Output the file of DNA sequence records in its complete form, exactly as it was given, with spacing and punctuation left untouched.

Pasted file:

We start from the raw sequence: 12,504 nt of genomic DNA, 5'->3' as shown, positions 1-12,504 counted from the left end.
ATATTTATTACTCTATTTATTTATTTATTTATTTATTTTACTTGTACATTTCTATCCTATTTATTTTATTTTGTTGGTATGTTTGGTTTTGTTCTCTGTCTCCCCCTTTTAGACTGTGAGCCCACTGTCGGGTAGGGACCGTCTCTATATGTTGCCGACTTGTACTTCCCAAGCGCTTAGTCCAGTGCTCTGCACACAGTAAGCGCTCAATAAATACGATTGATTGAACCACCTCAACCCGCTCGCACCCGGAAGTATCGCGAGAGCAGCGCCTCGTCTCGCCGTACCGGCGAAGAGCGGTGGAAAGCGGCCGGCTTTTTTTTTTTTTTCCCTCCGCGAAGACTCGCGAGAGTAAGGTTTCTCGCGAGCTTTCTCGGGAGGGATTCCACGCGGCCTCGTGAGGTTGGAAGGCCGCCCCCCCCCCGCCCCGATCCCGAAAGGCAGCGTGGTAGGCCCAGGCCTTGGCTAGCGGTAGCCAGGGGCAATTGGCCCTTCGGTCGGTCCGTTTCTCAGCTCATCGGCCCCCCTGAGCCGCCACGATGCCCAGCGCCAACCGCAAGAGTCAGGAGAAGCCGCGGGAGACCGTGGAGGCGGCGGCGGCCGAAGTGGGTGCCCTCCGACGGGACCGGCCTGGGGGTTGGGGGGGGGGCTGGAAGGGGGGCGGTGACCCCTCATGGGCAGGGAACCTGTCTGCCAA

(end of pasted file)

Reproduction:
We start from the raw sequence: 12,504 nt of genomic DNA, 5'->3' as shown, positions 1-12,504 counted from the left end.
ATATTTATTACTCTATTTATTTATTTATTTATTTATTTTACTTGTACATTTCTATCCTATTTATTTTATTTTGTTGGTATGTTTGGTTTTGTTCTCTGTCTCCCCCTTTTAGACTGTGAGCCCACTGTCGGGTAGGGACCGTCTCTATATGTTGCCGACTTGTACTTCCCAAGCGCTTAGTCCAGTGCTCTGCACACAGTAAGCGCTCAATAAATACGATTGATTGAACCACCTCAACCCGCTCGCACCCGGAAGTATCGCGAGAGCAGCGCCTCGTCTCGCCGTACCGGCGAAGAGCGGTGGAAAGCGGCCGGCTTTTTTTTTTTTTTCCCTCCGCGAAGACTCGCGAGAGTAAGGTTTCTCGCGAGCTTTCTCGGGAGGGATTCCACGCGGCCTCGTGAGGTTGGAAGGCCGCCCCCCCCCCGCCCCGATCCCGAAAGGCAGCGTGGTAGGCCCAGGCCTTGGCTAGCGGTAGCCAGGGGCAATTGGCCCTTCGGTCGGTCCGTTTCTCAGCTCATCGGCCCCCCTGAGCCGCCACGATGCCCAGCGCCAACCGCAAGAGTCAGGAGAAGCCGCGGGAGACCGTGGAGGCGGCGGCGGCCGAAGTGGGTGCCCTCCGACGGGACCGGCCTGGGGGTTGGGGGGGGGGCTGGAAGGGGGGCGGTGACCCCTCATGGGCAGGGAACCTGTCTGCCAA